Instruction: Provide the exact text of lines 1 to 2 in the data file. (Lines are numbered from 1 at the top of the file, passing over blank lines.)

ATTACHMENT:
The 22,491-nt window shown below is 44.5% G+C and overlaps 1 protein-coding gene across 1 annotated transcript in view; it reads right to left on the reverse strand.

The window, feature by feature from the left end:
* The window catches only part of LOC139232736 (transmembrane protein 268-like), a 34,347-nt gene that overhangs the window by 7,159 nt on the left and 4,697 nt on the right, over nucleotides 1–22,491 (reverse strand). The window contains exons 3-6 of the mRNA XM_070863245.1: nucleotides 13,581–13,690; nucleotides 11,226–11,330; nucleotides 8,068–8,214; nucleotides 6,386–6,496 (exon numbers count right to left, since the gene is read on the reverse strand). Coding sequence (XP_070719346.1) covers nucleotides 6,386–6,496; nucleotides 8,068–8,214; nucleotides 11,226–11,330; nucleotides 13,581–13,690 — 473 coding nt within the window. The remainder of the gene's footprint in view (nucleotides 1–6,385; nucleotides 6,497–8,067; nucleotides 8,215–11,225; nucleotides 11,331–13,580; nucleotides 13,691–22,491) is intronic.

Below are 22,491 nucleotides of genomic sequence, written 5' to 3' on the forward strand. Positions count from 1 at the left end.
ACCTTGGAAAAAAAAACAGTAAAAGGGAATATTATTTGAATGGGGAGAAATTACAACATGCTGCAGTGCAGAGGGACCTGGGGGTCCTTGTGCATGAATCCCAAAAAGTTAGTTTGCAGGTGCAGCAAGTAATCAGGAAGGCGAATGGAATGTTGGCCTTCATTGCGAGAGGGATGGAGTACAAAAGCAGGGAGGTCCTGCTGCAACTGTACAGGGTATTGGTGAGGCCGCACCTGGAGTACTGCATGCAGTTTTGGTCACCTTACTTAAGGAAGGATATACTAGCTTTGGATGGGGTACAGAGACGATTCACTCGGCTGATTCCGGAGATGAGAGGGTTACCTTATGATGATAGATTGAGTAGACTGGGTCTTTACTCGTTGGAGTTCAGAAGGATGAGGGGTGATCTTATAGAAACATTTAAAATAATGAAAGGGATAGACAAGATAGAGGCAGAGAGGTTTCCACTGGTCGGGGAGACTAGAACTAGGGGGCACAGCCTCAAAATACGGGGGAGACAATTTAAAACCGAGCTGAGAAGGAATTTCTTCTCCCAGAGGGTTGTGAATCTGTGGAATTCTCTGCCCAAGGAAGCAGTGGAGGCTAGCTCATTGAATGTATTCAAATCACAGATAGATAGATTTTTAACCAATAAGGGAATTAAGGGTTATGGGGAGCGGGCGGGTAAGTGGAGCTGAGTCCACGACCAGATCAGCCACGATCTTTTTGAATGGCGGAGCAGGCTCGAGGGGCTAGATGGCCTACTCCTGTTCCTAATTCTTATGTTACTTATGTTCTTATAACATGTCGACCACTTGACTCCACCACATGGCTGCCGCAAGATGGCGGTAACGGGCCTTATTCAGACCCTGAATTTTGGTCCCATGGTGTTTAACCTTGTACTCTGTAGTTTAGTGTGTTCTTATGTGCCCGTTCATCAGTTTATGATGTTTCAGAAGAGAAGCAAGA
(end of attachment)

The 22,491-nt window shown below is 44.5% G+C and overlaps 1 protein-coding gene across 1 annotated transcript in view; it reads right to left on the reverse strand.

The window, feature by feature from the left end: